31 March 2010
Formula Hydrogen speeding to a world record
The Formula H car at the speed trial in Germany.
The team behind the pioneering hydrogen-powered racing car.
- Czech flag for green, fast cars 11/07/2011
The RMIT University team behind Australia's first hydrogen racing car is celebrating another milestone, with the clean and green racer reaching a world record speed for its class in trials held in Germany.
The car, which is powered by a two-cylinder internal combustion motorcycle engine converted to run on hydrogen, reached 133kmh during speed trials held recently at a military airport in Ingolstadt.
But the team behind the pioneering project is aiming to beat its own record by pushing the racer beyond 150kmh in further speed trials planned for June.
Professor Aleksandar Subic, Head of the School of Aerospace, Mechanical and Manufacturing Engineering, said researchers were compiling the initial speed trial results – independently verified by members of the German military – for an official submission to the Guinness World Records.
"The speed trial was held on a bitterly cold day, in minus 7 degree temperatures, which isn't ideal as the cold affects both the hydrogen fuel and the aerodynamics, due to the density of air and drag," Professor Subic said.
"But despite the difficult conditions, the racer still managed to twice reach a top speed of 133kmh to set a new record for a hydrogen-powered car of its class.
"This is an incredible achievement for a compact and fully sustainable racing car that emits nothing but water vapour, but we know it can go even faster and the upcoming speed trials will be our chance to push the racer to its limits."
A collaboration between RMIT and Germany's Fachhochschule Ingolstadt University of Applied Sciences, the Formula Hydrogen project was designed to produce a demonstration vehicle using cutting-edge sustainable automotive technologies.
The racing car has been showcased at several European automotive industry expos over the past year, including the Plus Audi Innovation Forum in Ingolstadt and the IAA international motor show at Frankfurt.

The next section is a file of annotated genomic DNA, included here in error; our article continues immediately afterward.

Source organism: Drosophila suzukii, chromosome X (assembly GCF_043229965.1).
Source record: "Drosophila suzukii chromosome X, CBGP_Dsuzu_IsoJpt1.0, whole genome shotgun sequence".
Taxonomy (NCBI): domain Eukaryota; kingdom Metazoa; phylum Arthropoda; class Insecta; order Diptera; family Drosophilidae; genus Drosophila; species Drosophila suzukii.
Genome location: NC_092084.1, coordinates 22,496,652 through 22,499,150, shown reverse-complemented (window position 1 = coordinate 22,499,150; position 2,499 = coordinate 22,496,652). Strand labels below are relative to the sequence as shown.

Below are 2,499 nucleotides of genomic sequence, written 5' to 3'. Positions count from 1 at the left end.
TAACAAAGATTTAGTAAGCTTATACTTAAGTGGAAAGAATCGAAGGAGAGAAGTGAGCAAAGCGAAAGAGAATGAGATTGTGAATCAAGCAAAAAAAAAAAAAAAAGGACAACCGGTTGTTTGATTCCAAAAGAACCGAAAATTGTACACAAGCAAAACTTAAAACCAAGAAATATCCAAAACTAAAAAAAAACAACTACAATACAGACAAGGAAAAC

"There was great enthusiasm and interest from industry and from motoring enthusiasts, with thousands of people visiting our stands at the expos," Professor Subic said.
"The most common query was from people wanting to know how they could put in an order – they were so excited by seeing the Formula H car, they wanted one of their own."
The Australian and German teams are now working with Audi on Formula H Mk 2, in which two Audi TTs will be converted to run on hydrogen, using the internal combustion redesign concept developed for the original project.
The research teams will continue to collaborate, working concurrently on the vehicles, with one based in Ingolstadt and the other in Melbourne.
"RMIT will be focusing on developing a novel hydrogen fuel cell system to power all the vehicle's auxiliary systems and to reduce the level of pressure required for hydrogen storage," Professor Subic said.
"By using existing technology and adapting it, we don't turn out back on the decades of refinement that have gone into internal combustion engines.
"It's fantastic to have Audi on board, supporting our research and development in this promising field."
The modified Audi sports coupes will be used in commercial races against conventional, petrol-powered vehicles.
Unlike conventional racers, the car emits only water vapour.
The racing car was a highlight at several European industry expos.